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Case Reports in Endocrinology
Volume 2017 (2017), Article ID 4096021, 3 pages
https://doi.org/10.1155/2017/4096021
Case Report

Addison’s Disease and Possible Cannabis Withdrawal Syndrome Presenting as an Eating Disorder in a Thirty-Year-Old Female

Department of Family and Community Medicine, North York General Hospital, University of Toronto, Toronto, ON, Canada

Correspondence should be addressed to Kimberly Lazare

Received 7 November 2016; Accepted 29 January 2017; Published 1 March 2017

Academic Editor: Najmul Islam

Copyright © 2017 Kimberly Lazare. This is an open access article distributed under the Creative Commons Attribution License, which permits unrestricted use, distribution, and reproduction in any medium, provided the original work is properly cited.

Abstract

A 30-year-old female with a history of anxiety, cannabis use, and Avoidant/Restrictive Food Intake Disorder presented for residential treatment of a Cannabis Use Disorder. Upon arrival, she had not eaten for two days and was found to be hypotensive with electrolyte disturbances. She was admitted to a nearby hospital, where the Internist diagnosed her with Addison’s disease. She was treated with corticosteroid therapy, with rapid normalization of her electrolytes, eating, and anxiety. This is the first published case of undiagnosed Addison’s disease presenting as an eating disorder, with cannabis use likely contributing to symptoms. This case elucidates the importance of ruling out other biologic and psychologic causes of clinical presentations before an eating disorder diagnosis can be made.

1. Introduction

Eating disorders are psychiatric disorders predominantly affecting female adolescents and young adults [1]. They are characterized by body image concerns, disordered eating, and in some cases, such as with Anorexia Nervosa, refusal to maintain a normal weight [2]. In severe cases, electrolyte abnormalities and ECG changes can lead to hypotension, syncope, and even death [3]. Due to eating disorders having relatively low prevalence and with a generalized lack of training in assessment, diagnosis, and treatment of eating disorders for clinicians, eating disorders often get misdiagnosed or missed altogether. If there is clinical suspicion for an eating disorder, one must first exclude other organic causes to explain the patients’ symptoms, including Addison’s disease, a rare endocrine disorder resulting from deficiency of adrenocortical hormones [4]. Other psychiatric causes of disordered eating, such as Cannabis Withdrawal Syndrome (CWS), must also be excluded [5]. Hasty assumptions of diagnosis can have potentially serious consequences.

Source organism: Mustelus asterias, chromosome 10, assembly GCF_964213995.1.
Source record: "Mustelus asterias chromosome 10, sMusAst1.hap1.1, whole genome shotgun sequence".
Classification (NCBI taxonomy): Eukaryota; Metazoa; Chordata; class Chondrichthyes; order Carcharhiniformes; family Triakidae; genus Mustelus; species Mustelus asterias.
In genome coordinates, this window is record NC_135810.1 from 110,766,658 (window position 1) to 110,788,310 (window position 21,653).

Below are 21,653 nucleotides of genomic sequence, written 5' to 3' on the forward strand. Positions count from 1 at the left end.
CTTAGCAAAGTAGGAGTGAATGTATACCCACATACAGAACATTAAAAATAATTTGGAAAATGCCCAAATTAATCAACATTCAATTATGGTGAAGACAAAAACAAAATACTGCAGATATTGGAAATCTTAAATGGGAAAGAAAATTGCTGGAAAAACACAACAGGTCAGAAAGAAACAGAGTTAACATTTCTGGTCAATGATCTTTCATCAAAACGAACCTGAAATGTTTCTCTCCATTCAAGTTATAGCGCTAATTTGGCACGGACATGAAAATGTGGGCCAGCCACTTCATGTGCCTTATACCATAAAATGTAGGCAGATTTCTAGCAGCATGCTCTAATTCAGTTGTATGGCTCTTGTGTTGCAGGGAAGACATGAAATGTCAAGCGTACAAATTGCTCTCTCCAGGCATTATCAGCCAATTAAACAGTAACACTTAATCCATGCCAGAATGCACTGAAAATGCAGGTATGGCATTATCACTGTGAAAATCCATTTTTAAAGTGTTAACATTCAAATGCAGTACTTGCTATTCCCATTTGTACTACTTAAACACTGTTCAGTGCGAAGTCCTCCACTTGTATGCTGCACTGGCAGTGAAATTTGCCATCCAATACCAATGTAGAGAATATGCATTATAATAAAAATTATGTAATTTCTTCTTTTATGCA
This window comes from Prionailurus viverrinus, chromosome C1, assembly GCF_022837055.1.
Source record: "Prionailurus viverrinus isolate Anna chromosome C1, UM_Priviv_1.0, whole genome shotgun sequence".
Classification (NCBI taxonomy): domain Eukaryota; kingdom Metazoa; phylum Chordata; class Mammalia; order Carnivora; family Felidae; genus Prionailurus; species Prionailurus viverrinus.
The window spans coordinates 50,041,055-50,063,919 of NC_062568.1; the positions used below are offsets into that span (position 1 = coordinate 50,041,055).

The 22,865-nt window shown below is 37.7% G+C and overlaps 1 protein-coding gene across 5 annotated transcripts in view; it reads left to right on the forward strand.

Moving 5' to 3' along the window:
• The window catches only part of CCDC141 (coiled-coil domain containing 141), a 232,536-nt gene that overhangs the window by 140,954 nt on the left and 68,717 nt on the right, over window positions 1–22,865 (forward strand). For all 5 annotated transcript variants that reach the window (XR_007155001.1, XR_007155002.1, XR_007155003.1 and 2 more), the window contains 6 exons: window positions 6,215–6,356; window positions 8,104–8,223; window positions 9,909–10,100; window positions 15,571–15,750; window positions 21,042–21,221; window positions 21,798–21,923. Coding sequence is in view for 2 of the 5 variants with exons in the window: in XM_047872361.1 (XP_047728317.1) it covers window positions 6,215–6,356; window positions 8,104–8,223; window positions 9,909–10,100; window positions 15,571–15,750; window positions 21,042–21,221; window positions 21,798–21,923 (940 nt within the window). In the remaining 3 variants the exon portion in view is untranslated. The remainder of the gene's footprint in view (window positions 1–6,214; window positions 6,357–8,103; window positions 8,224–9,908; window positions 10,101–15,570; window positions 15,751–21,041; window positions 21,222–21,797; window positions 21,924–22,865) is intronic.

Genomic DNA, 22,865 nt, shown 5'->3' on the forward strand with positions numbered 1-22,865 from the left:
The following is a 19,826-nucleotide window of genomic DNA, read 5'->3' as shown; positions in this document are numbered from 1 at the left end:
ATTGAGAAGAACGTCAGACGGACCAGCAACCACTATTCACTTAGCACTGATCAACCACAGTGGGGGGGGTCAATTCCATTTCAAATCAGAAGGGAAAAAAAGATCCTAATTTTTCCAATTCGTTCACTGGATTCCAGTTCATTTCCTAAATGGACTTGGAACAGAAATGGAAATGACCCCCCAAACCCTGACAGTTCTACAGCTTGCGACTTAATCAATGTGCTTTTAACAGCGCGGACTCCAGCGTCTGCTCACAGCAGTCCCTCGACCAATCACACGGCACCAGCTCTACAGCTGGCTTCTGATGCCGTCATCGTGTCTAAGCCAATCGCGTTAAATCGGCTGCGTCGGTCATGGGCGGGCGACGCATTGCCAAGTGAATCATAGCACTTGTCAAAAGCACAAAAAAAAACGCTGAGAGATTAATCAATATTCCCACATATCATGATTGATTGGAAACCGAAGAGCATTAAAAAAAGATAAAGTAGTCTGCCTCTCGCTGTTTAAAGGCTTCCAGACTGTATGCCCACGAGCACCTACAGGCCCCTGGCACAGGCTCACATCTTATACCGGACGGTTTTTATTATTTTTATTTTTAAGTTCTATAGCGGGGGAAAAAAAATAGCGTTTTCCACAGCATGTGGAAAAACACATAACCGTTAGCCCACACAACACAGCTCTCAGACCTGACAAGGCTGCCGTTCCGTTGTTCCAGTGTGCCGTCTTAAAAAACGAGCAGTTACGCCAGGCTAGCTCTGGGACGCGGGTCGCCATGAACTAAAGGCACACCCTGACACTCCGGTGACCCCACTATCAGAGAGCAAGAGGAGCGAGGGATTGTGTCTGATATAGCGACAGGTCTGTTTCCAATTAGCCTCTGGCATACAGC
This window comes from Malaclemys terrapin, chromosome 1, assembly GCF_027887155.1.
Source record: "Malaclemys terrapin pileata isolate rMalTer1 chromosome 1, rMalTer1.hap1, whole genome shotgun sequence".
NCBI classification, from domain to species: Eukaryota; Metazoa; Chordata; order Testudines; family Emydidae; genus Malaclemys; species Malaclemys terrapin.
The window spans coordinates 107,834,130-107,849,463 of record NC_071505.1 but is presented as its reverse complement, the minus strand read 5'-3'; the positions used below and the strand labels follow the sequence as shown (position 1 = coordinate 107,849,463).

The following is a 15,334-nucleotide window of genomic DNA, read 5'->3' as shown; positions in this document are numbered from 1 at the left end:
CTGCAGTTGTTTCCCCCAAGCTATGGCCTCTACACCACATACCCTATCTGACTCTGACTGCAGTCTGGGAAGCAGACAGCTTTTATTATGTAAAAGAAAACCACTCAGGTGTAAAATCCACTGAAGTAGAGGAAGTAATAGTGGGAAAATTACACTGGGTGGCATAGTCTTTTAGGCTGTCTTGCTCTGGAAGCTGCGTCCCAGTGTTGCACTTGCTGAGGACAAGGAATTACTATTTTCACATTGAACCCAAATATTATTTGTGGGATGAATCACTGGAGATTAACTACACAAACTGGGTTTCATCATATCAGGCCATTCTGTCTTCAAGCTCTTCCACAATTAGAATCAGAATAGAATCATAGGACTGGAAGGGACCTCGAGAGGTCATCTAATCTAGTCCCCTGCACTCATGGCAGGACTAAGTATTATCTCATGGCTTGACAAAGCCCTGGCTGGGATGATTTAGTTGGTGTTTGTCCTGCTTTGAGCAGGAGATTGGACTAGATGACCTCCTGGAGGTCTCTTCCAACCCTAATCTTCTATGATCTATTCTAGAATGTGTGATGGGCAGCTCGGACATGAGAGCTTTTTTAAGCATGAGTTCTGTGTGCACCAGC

2. Case Report

An emaciated 30-year-old female arrived at a residential addiction treatment centre for a six-week program for treatment of a Cannabis Use Disorder. She endorsed escalating use of marijuana in the last few years and estimated smoking one gram per day in recent months. When she first started using marijuana in her early twenties, she only used it socially with friends. She reported that her use escalated in the last few years specifically to control nausea and to increase her appetite. In fact, she could not eat a meal in the last year without first smoking marijuana. She had also been experiencing low mood, anxiety, and panic attacks for the past six years since starting graduate school, for which she was on Cipralex 20 mg daily and Wellbutrin XL 300 mg daily. She endorsed vomiting a few times per week to once daily. This vomiting was not in response to feelings of guilt after having eaten too much but rather a response to feelings in her stomach when she had not eaten enough or when she had eaten without marijuana use. She denied any body image issues. She had lost twenty pounds over the past year, with a current weight of 49.6 kg and a BMI of 17. She had been diagnosed by her Psychologist with Avoidant/Restrictive Food Intake Disorder and had been in outpatient therapy for her eating disorder for the past year. Other aspects of medical history included a diagnosis of hypothyroidism, for which she was taking thyroid hormone replacement.

Upon arrival at the residential facility, she endorsed having not eaten anything for at least the past two days and was feeling lightheaded and unwell. Her blood pressure measured 80/49. She was subsequently sent to a nearby hospital for assessment. In the Emergency Department, her blood pressure was 88/54. Serum sodium was 126 mmol/l, potassium was 4.8 mmol/l, urea was 8.9 mmol/l, creatinine was 97 mmol/l, and glucose was 3.1 mmol/L. As a result of her symptoms and hyponatremia, she was admitted to the Internal Medicine service. The Endocrinologist who saw her during her admission noticed that her skin had a bronzed hue, and the patient shared that her skin suddenly became tanned nine months earlier. Her potassium level rose to 6.3 mmol/l the following day. Given her symptoms, hyperpigmentation, and lab findings, a presumptive diagnosis of Addison’s disease was made. ACTH was measured to be >278 mmol/L, and random cortisol was 25 mmol/L. She was started on Hydrocortisone 10 mg daily and discharged back to the residential facility once her symptoms and lab abnormalities normalized. Within a few days, her eating completely normalized, she denied any nausea or vomiting, and her anxiety resolved. She went on to successfully complete the residential program.

3. Discussion

There are only a handful of published case reports of patients misdiagnosed with an eating disorder, most commonly Anorexia Nervosa (AN), who actually had underlying Addison’s disease [611]. There are also only a handful of cases of patients with CWS misdiagnosed with an eating disorder [5]. Our case represents the first published case of a patient with undiagnosed Addison’s disease and possible CWS who was misdiagnosed as having an eating disorder.